Sura 8 also makes it clear that Muslims are to be in a state of war with the rest of the world until they succeed in forcing all the nations to accept Islam:  “Fight then against them till strife be at an end, and the religion be all of it God’s.”5

In Sura 3 the Prophet warns of dire consequences for any Muslim who makes friends with an infidel: “Let not believers take infidels for their friends rather than believers; whoso shall do this hath nothing to hope from God.”6  Suras 4 and 5 repeat this warning.

The Koran is chock full of endorsements of slavery, giving Ambassador Rahman Adja plenty of grounds for justifying what the Barbary pirates were doing.  Sura 16, for example, tells us “God maketh comparison between a slave, the property of his lord, who  hath no power over anything, and a free man whom we have ourselves supplied with goodly supplies, and who giveth alms therefrom both in secret and openly.  Shall they be held equal?  No: praise be to God!”7

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One reason the Middle Eastern pirates of the late eighteenth century were so eager to take female prisoners is that the Koran explicitly and repeatedly gives Islamic men the right to have sex with their female slaves.  Sura 4 tells the Muslim man “Forbidden to you also are married women, except those who are in your hands as slaves.”8

Sura 23 offers blessings for those men “who restrain their appetites (save with their wives, or the slaves whom their right hands possess; for in that case they shall be free from blame.  But they whose desires reach further than this are transgressors).”9

In Sura 33 Muhammad declares his own rights: “O Prophet!  We allow thee thy wives whom thou hast dowered, and the slaves whom thy right hand possesseth out of the booty which God hath granted thee.”10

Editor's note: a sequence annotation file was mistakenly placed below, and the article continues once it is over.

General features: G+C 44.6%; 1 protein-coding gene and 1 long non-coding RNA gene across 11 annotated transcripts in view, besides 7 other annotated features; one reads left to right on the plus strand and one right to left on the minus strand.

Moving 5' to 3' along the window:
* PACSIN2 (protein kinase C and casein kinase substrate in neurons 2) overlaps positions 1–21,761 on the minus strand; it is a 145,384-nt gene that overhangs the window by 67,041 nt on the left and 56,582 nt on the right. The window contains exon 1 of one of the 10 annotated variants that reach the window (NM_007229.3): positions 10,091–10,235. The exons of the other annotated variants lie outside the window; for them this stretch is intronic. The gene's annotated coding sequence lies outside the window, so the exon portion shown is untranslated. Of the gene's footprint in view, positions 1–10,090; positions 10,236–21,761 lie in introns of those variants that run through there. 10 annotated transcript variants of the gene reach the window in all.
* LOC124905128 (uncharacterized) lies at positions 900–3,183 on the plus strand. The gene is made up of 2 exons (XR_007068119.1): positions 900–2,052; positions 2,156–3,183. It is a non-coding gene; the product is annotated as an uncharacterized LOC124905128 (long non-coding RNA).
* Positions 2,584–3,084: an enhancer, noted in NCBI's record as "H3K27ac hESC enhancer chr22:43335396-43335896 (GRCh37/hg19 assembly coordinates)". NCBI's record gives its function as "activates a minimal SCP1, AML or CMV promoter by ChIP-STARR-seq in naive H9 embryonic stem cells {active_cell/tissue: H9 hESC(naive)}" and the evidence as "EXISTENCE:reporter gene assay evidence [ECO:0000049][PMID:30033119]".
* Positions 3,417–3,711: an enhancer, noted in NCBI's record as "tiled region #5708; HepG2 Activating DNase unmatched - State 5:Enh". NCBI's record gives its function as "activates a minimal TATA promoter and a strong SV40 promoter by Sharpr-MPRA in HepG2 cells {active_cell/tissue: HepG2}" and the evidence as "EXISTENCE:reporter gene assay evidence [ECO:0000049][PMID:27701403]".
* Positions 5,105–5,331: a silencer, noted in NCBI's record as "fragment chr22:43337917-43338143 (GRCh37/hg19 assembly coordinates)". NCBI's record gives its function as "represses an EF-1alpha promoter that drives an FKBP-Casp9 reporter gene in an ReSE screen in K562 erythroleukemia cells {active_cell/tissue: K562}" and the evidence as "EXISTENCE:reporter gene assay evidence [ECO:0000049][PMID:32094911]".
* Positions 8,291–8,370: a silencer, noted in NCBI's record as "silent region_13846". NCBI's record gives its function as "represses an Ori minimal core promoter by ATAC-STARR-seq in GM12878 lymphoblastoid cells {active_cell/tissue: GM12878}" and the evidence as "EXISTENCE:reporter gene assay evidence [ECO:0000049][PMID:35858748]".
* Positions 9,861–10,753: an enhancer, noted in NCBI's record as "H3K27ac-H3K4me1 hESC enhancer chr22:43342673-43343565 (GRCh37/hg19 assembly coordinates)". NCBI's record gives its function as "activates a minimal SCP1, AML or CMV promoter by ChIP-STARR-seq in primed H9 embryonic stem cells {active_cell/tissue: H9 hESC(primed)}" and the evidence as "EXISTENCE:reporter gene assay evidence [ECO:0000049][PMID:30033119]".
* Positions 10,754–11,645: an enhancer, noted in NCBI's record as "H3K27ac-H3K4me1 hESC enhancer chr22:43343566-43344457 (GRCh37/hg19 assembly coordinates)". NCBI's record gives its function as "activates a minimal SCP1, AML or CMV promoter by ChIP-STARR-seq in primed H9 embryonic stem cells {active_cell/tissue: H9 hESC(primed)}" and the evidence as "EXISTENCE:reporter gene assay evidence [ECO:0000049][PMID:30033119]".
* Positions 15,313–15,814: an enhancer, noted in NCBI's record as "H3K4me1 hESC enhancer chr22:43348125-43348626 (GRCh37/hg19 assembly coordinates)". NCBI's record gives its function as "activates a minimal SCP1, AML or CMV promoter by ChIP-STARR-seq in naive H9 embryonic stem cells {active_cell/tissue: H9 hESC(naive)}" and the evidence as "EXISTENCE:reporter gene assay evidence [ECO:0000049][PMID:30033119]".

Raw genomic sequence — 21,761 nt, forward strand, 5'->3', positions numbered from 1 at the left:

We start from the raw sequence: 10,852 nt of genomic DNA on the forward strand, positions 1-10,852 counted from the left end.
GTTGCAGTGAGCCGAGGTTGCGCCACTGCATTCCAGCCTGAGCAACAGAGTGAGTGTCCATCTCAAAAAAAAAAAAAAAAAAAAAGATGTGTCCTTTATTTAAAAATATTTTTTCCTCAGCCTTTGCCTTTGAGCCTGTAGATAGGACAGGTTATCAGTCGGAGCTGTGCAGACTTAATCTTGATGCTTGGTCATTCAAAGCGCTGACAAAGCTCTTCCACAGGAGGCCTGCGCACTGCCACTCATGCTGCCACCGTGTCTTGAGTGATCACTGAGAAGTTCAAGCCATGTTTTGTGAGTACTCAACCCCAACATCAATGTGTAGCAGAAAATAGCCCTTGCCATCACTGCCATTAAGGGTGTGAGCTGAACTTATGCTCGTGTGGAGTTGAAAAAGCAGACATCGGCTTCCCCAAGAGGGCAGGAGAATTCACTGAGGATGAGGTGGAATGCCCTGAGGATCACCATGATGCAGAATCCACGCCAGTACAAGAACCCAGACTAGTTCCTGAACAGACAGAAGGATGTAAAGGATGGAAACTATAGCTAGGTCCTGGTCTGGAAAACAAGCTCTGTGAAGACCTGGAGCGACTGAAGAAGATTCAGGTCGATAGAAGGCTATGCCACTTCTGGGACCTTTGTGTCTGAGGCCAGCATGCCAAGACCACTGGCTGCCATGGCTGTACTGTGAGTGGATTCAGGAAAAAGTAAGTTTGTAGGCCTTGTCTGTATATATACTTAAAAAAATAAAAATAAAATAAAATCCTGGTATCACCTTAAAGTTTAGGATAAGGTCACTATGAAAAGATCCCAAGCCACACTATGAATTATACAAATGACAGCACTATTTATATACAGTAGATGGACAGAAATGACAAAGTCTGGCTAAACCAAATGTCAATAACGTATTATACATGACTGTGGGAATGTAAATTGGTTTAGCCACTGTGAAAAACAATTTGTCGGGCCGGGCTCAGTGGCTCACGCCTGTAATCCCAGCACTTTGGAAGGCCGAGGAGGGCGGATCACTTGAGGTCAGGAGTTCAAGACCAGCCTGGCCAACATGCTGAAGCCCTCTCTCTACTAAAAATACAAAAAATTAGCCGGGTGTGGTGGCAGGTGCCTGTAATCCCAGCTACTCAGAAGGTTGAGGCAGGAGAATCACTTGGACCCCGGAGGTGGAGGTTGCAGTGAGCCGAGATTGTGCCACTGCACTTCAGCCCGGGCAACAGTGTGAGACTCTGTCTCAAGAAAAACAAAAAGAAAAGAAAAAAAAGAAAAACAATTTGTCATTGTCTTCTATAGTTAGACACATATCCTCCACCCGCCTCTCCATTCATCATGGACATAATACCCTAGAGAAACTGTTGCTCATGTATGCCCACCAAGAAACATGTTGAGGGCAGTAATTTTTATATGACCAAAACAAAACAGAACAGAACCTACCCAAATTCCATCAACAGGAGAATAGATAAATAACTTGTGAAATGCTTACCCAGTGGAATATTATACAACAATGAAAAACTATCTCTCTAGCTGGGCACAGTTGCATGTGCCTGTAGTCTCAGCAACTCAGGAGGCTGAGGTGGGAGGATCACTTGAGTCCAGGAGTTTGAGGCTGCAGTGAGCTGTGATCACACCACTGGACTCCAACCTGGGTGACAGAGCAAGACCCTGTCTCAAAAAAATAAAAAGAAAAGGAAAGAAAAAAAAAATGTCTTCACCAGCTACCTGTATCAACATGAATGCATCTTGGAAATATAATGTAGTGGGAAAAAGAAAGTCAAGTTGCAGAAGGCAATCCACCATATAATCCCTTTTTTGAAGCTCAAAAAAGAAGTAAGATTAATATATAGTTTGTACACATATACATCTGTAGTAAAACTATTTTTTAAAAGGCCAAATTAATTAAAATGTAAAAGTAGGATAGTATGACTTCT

Sura 70 again urges Muslims to practice sexual restraint “save with their wives or the slaves whom their right hands have won, for there they shall be blameless.”11

History does not tell us exactly when Jefferson picked up that copy of the Koran that Keith Ellison would later hold while being sworn in as a United States Congressman, but the shock he expressed at the words of Ambassador Rahman Adja would  seem to imply Jefferson had not yet read the book when he had that 1786 meeting.

Jefferson was a studious man, and it’s probably safe to assume that he had read that Koran he bought by the time he became President of the United States fifteen years later, in 1801. If he had, the knowledge of its contents must have stood him in good stead when the first crisis of his young presidency erupted. Just two months after Jefferson’s inauguration the Pasha of Tripoli, angry over America’s reluctance to pay protection money, declared war on the United States.  Jefferson sent the US Navy and, eventually, the Marines.  In letters to his friends the new President raged about the villainy of the pirates and their state sponsors.

If Thomas Jefferson had known that a politician would one day be sworn in as a member of the United States Congress holding a Koran, he would have been shocked and frightened.

1 The Koran, 1909 J.M. Rodwell translation. 2001 Phoenix Publishing paperback edition, p. 11.
2ibid. p.342
3ibid. p.130
4ibid. p.117
5ibid. p.115
6ibid. p.34
7ibid. p.176
8ibid. p.52
9ibid. p.224
10ibid. p.281
11ibid. p.393